One quality of leadership is knowing when to abandon a failed idea, move or attempt. Finally, it’s about knowing when to quit.
Time Magazine managing editor Richard Stengel is brilliant, a fine writer, too; his insights into world issues, events and ideas offer explanations that satisfy millions of readers worldwide.
In the 1990s, Stengel worked with Nelson Mandela for almost two years on his autobiography, Long Walk to Freedom. Two weeks ago, Stengel wrote a cover story for Time in which he outlined eight lessons of leadership taught by Mandela’s life both in prison and in State House.
"After all that time spent in his company, I felt a terrible sense of withdrawal when the book was done; it was like the sun going out of one’s life," writes Stengel. "We have seen each other occasionally over the years, but I wanted to make what might be a final visit and have my sons meet him one more time" because "Mandela is the closest thing the world has to a secular saint."
One of the lessons, number eight actually, is that quitting is leading, too. "Knowing how to abandon a failed idea, task or relationship is often the most difficult kind of decision a leader has to make. In many ways, Mandela’s greatest legacy as President of South Africa is the way he chose to leave it. When he was elected in 1994, Mandela probably could have pressed to be President for life—and there were many who felt that in return for his years in prison, that was the least South Africa could do," says Stengel.
This, says Stengel, was possible. But Mandela chose to leave the presidency at a time he was the most popular person in South Africa and when both law and mood allowed him a second term.
"[Mandela] knows that leaders lead as much by what they choose not to do as what they do," concludes Stengel.
During the years they worked on Long Walk to Freedom, Stengel often asked Mandela how the man who emerged from prison where he spent 27 years differed from the wilful young man who had entered it. Mandela hated this question, recalls Stengel. Finally, in exasperation one day, Mandela said, "I came out mature."
"There is nothing so rare—or so valuable—as a mature man," says Stengel. "Happy birthday, Madiba."
Happy birthday indeed. The month of July has been the Mandela month, honestly. He was all across the globe. His 90th birthday anniversary celebration in London was a global event. The British and all convinced Mandela who has chosen to spend life at his home in South Africa to travel to London for a party.
Time magazine, the world’s most circulated publication, dedicated all its four editions—US, Europe, Asia, South Pacific—to the story of Mandela and it was written by no less than the managing editor himself, a man in-charge of Time US, the world’s highest circulated magazine selling over four million every week.
This alone shows the place of Mandela on the world stage. And, as Stengel says, this is mainly because Mandela chose to leave the presidency when he could have remained in State House.
What has leaving office done to Mandela? It has made him a statesman and the world’s only greatest man living now, according to Gordon Brown, the Prime Minister for Britain. Leaving office makes people understand that we are human beings, after all. People tend to forget our failures and concentrate on the good things done while in office.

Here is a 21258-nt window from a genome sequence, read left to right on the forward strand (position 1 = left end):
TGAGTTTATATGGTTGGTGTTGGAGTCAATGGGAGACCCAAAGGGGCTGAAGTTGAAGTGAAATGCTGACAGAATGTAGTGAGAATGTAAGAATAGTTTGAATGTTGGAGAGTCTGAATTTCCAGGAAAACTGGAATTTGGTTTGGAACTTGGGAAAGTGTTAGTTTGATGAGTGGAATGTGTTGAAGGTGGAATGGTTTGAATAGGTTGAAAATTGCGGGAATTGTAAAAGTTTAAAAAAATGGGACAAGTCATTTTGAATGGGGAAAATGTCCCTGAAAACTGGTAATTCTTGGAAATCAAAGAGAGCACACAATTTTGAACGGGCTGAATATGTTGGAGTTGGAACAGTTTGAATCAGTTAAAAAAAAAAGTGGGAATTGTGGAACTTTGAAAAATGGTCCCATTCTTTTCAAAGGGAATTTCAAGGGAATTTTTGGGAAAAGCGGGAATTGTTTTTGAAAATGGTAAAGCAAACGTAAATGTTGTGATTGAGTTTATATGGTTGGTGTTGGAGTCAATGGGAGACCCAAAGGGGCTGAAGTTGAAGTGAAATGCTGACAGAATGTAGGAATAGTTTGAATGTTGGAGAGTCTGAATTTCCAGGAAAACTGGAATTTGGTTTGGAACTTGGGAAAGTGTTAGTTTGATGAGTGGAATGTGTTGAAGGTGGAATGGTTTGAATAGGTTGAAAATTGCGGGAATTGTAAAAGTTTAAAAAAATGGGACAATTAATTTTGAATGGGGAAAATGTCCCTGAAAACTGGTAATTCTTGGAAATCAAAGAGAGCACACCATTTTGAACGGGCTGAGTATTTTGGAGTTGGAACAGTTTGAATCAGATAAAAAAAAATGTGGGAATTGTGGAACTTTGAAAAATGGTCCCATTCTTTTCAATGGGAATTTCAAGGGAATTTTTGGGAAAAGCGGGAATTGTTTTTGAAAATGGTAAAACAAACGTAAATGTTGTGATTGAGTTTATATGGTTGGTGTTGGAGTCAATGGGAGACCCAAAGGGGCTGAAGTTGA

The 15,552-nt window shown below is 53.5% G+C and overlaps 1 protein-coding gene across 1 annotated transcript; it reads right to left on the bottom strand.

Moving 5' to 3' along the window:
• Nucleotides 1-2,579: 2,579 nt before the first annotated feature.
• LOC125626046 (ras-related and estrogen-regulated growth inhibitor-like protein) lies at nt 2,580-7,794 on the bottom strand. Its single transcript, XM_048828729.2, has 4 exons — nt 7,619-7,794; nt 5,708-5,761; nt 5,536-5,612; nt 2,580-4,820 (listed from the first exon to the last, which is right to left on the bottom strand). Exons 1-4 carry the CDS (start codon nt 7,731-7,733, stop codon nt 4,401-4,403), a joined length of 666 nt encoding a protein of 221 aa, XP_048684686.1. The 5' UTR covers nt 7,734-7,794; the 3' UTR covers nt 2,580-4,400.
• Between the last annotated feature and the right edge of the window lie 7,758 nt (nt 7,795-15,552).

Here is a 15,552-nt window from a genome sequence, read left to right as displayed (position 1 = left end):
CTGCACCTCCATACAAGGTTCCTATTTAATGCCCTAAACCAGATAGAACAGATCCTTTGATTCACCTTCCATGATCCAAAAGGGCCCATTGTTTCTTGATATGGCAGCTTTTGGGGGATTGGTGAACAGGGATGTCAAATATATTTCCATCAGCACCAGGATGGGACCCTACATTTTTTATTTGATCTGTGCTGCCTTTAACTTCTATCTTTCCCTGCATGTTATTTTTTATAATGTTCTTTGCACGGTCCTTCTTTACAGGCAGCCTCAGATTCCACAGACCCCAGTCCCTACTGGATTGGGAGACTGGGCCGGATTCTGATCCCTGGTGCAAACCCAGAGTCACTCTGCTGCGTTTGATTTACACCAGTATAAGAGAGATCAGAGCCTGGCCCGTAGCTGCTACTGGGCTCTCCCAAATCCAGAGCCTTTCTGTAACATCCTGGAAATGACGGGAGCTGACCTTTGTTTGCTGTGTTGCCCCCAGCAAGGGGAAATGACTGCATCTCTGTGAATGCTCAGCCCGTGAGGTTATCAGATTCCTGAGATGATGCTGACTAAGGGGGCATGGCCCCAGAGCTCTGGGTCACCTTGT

Now Mandela is seen as a saint, a man without fault yet he is the first to accept that he is not perfect. In a country that is witnessing crime and political uncertainty in the ruling ANC party, Mandela is regarded as the centre holding South Africa.
"You are the glue that holds us together as a nation," said ANC president Jacob Zuma in a speech at Mandela’s rural home at Qunu in the Eastern Cape province on Saturday. "You provide eternal hope in our people and the world that South Africa can only be a better place each day."
Zuma, reported Reuters, joined 500 guests, including President Thabo Mbeki and former Zambian leader Kenneth Kaunda, in birthday celebrations for Mandela at Qunu on Saturday.
Mandela, says Zuma, is a symbol of unity between black and white South Africans. Some people say that although Mandela retired from active politics, he still provides a force of unity in a country where divisions between black and white, as well as rich and poor, are resurfacing as a largely black majority stays in poverty.
The unifying power of Mandela is both at party and national levels. His birthday party attracted people from all races in a country that skin colour still matters although not at official level. The ANC was united, too. President Mbeki and Zuma shared the joy of the anniversary, forgetting divisions that commentators say have rocked the ANC after Mbeki lost party leadership to Zuma.
A Reuters report quoted Financial Mail editor Barney Mthombothi as writing in a tribute to Mandela on Friday: "We’re approaching a future without his commanding presence with some trepidation.... We won’t see the likes of him again."
This is why everyone wants to associate with Mandela. US presidential candidate Barack Obama sent his usual poetic words to Mandela.
"Celebrations and simple words of admiration are not enough ... to honour a man who’s brought hope to a world often filled with despair; who’s brought so much love to a world so filled with hate and who’s shown us how much we can achieve when we have the courage to be our better selves," Obama said in a message.
"No, the way to truly honour you, Nelson Mandela, is to act each and every day in our own lives to do our part for our fellow human beings and to live up to the example you continue to set each and every day," he added.
These are gracious words, from a gracious US presidential hopeful, that marry well with Stengel’s observation on quitting, especially on a continent where some leaders regard the presidency as a life office from which death only can take them.